Medical AI systems are particularly vulnerable to attacks and have been overlooked in security research, a new study suggests.
Researchers from Harvard University believe they have demonstrated the first examples of how medical systems can be manipulated in a paper [PDF] published on arXiv. Sam Finlayson, lead author of the study, and his colleagues Andrew Beam and Isaac Kohane, used the projected gradient descent (PGD) attack on image recognition models to try and get them to see things that aren' t there.
The PGD algorithm finds the best pixels to fudge in an image to create adversarial examples that will push models into identifying an object incorrectly and thus cause false diagnoses.
The team tested the attack on three data processes: A fundoscopy model which detects diabetic retinopathy from retina scans, a second model that scans chest x-rays for signs of a collapsed lung and finally a dermoscopy model looking at moles for signs of skin cancer.
To increase the scope of testing the team used two techniques. Firstly a white box attack, which assumes that the hacker has all the resources to understand how the model works, then a black box attack that works on the principle that the miscreant does not have access.
After the PGD algorithm is applied, the very high accuracy levels for all three models plummet to zero for all white box attacks, and drop by more than 60 per cent for black box attacks.
Accuracy levels of three different image classification models before and after white box and black box PGD attacks.
Finlayson and Beam explained to The Register, that the PDG attacks runs through several iterations that makes tiny adjustments to the modified image. These are unnoticeable to us but fool the AI system into thinking it's seeing something that isn't there.
“What is remarkable and surprising is that the process can result in changes that are so small that they are invisible to human eyes, yet the neural network thinks that the picture now contains something different entirely.”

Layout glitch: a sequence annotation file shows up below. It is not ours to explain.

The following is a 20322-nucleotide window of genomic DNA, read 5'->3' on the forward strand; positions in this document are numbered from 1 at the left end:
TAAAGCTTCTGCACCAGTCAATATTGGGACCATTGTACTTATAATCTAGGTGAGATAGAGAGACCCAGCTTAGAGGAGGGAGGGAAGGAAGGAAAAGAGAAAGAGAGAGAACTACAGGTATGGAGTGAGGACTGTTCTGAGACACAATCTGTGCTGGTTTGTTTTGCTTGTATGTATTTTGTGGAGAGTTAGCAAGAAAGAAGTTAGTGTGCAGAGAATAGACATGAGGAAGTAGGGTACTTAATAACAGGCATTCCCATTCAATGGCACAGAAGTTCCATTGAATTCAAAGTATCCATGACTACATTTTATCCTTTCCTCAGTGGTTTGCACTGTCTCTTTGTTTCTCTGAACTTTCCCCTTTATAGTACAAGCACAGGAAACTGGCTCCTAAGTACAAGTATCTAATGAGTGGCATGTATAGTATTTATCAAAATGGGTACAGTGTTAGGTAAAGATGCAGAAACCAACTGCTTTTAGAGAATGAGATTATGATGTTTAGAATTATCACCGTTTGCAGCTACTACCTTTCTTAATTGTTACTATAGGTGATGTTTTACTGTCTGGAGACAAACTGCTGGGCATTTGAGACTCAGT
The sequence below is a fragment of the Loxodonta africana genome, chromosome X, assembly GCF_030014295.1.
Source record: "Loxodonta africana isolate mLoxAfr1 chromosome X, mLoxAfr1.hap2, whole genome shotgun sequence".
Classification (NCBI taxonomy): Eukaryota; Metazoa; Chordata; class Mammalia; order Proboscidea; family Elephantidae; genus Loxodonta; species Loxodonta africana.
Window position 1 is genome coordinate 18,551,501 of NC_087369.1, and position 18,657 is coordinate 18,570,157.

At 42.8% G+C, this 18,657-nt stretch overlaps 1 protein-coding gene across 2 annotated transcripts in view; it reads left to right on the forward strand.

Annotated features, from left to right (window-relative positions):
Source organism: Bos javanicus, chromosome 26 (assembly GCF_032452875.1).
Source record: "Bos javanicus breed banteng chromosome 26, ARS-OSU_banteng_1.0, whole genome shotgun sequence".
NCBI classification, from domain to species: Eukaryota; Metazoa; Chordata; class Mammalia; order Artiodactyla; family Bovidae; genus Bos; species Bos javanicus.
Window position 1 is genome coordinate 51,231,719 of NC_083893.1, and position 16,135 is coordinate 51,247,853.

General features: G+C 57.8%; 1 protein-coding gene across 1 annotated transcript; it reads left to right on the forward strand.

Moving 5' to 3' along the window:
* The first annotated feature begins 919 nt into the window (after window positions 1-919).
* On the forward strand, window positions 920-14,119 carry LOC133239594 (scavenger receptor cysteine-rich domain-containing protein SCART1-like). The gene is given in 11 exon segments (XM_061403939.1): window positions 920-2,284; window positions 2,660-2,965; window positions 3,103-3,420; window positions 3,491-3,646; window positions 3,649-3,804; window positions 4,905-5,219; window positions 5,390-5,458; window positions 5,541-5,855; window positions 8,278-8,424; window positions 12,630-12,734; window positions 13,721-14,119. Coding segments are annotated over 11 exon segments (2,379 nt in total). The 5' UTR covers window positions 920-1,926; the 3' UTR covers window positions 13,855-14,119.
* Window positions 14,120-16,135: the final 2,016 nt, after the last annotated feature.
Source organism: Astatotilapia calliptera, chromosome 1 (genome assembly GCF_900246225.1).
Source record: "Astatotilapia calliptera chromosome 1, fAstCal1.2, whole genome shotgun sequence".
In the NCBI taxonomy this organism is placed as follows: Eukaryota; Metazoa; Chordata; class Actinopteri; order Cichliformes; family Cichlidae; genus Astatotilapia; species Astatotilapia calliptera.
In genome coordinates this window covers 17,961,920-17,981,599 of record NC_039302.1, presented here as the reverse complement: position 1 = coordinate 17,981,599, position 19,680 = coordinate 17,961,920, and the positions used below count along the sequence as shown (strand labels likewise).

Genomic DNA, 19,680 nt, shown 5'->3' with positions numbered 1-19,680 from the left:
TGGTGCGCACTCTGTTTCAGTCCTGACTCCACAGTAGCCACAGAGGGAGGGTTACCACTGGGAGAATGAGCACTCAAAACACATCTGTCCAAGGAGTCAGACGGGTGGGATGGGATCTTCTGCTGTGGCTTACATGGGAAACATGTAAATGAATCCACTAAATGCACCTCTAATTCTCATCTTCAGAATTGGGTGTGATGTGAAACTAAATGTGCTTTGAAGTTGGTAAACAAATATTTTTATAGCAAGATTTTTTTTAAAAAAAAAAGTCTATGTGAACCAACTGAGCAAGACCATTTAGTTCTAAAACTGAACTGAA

AIs - smart and incredibly foolish
It’s well known that image recognition models can be easily fooled. Look at this adversarial sticker that dupes machines into thinking a banana is actually a toaster. In more practical settings, it means that signs can be misread by self-driving cars or faces can be warped for facial recognition systems.
Medicine, however, “may be uniquely susceptible to adversarial attacks, both in terms of monetary incentives and technical vulnerability,” the paper argues.
It’s probably easier to fool these systems too. The majority of the best-performing image classifiers are built from open source models like ImageNet. It means that adversaries will have a good idea of how these systems work, and are more likely to successfully attack other AI models.
It’s unknown how much deep learning expertise medical practitioners will have in the future as AI gets rolled out in clinical settings. But at the moment these adversarial attacks are mainly just a research curiosity, said Finlayson and Beam.
“You need to have an understanding of mathematics and neural networks so that you can do the correct calculations to craft the adversarial example," they explained. "However, the entire process could be easily automated and commotiditized in an app or website that would allow non-experts to easily use these techniques”.
They hope that this will encourage more research into adversarial machine learning in healthcare to discover any potential infrastructural defenses that can be deployed so that the technology can be used more safely in the future. ®